Because you never know when you'll need some assistance...
Quick Tips for Travel with the Mobility-Impaired and the Elderly
I’ve done a lot of travel planning in the past two decades, but one thing I had no real experience with was organizing a vacation for those with mobility issues. This all changed rapidly, as I prepared a dream trip to the D-Day Beaches for guests who required help with their mobility restrictions. You never know what life will throw at you, whether it's years before a trip, or days. If something happens to you or a member of your traveling group to inhibit their mobile capabilities prior to vacation, don't give up--there are solutions!
It was difficult to find information on the internet about traveling with those who are physically impaired. In this post, I have collected necessary information to make travel comfortable and successful for those who have trouble with mobility, and I hope you will find it a useful introduction for the same purpose.
A guest who walks with a cane, as a result of a motorcycle accident was on this trip with his father. If he sits too much, or walks too far, his leg, ankle and foot become swollen and painful. While they each had mobility issues for the entirety of the vacation, both men were generally in good health, and would require a wheelchair part of the time.
One thing I want to emphasize here is that this was all new to me. This was my experience, and these are my opinions, and keep in mind it may not be fully indicative of your past or future experiences, but I hope it is helpful.
The Most Important Thing to do Before Flying with People who have Mobility Issues:
1. Contact the airlines (each airlines, if more than one is used) as soon as possible to inform them of the need for assistance, before your journey. Some require you to fill out an online form, but if you are within 24 or 48 hours of your departure, directly phone the carrier(s), too.
This prior contact is so important. Here’s why:
The airlines will contact each airport on your itinerary to provide staff who will be waiting for you with wheelchair transport, as you exit the airplane. They take you to the next gate, and assist you every step of the way, even through security, customs, and immigration! This may not sound like it’s daunting, but if you have to help your companions by yourself, through pre and post-security, it can be frenzied.
We had a layover in Boston, and we had no idea that the amount of walking from one gate to another there (different airlines) was about 1.5--2 miles. I can tell you from first-hand experience, there is simply no way the guests would have been able to walk this far on their own.
2. The carrier may be able to find more comfortable seats (subject to a variety of factors).
Our carriers (we had several different ones), were cordial and very helpful to us from start to finish. This helped me tremendously.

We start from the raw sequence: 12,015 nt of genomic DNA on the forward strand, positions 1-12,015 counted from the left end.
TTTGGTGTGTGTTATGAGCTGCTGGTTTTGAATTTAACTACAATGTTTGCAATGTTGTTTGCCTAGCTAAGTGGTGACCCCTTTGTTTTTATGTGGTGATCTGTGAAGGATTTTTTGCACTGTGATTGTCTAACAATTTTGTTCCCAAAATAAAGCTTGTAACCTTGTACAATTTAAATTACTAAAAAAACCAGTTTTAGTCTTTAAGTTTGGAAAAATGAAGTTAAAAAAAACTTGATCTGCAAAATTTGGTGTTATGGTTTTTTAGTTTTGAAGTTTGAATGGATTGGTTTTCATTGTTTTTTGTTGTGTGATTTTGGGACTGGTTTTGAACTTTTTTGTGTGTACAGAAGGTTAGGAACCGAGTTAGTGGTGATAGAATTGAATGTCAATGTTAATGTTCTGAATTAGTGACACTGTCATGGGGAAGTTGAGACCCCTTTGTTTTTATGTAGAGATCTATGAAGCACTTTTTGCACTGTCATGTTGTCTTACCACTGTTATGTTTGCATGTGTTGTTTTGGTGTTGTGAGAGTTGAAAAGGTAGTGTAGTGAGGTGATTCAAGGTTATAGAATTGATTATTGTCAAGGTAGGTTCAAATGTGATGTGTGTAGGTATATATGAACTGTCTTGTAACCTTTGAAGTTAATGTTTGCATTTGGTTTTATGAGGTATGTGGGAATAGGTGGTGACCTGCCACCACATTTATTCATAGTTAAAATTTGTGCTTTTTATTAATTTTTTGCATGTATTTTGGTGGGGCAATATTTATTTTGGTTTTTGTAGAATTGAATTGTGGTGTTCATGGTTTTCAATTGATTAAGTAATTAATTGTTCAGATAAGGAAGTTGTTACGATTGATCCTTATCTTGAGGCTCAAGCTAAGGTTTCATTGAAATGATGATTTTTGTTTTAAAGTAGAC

3. The wheelchair service provided helped avoid any possible illness or emergency, and unnecessary fatigue. I can vouch for the fantastic service we received at the American airports and on our flights--the agents were truly wonderful and efficient.
An interesting note: On our day of departure, the CDG Airport was struggling with the large amount of passengers who required the same (wheelchair) service to various airport gates. Pay attention to this detail and keep an eye on your flight time, because you may need to remind the coordinator if they are swamped.
Take or Rent your Wheelchair?
There are some things to consider for these options:
Foldability/Portability? Will it fit in a rental car, taxi, or on a public bus?
Subways: Is there access for wheelchairs? Note: Some city's subways do not have elevators on every route/line, only stairs (ie. Paris Metro).
Is Pickup Available? Is it Convenient?
Taking Your Wheelchair On Your Travels
Is it lightweight enough to haul around?
Are the wheels compatible with the terrain?
Airlines typically do not charge for wheelchairs--but, always double-check, especially the ‘budget’ carriers' policies.
Tag the chair and Fasten any Loose Parts (velcro strips are handy for this)
Your wheelchair can also serve as a walker or it can carry extra bags.
Check Venues' Websites Before You Go
4. Check websites for advice prior to your visit, as some venues may have a special, separate entrance/exit, wheelchairs to use, and/or special rates.
Paris Museums are Very Accommodating
If you don’t have a determined destination yet, we found attractions in Paris, France are particularly accommodating to people with disabilities. Many places here offer free or discounted tickets to the person who needs assistance and their companion. The Louvre Museum in Paris is a shining example of this.
We really appreciated the care given by The Louvre for excellent views of the Mona Lisa, in particular.
5. Remember, think of the halfway point at each location. Can your companion with special needs make it back during the other half or will they need assistance halfway through?
6. >>> It’s not required but, a gratuity goes a long way...
Remember: Contact the Airlines...for:
Airport assistance (carry-on luggage aid, too)
Security line assistance (help with bags, your shoes, canes, electronics, etc.)
Extra comfort and care onboard (seating, legroom, optional wheelchair seating)
***For more information about renting wheelchairs in Europe, click here.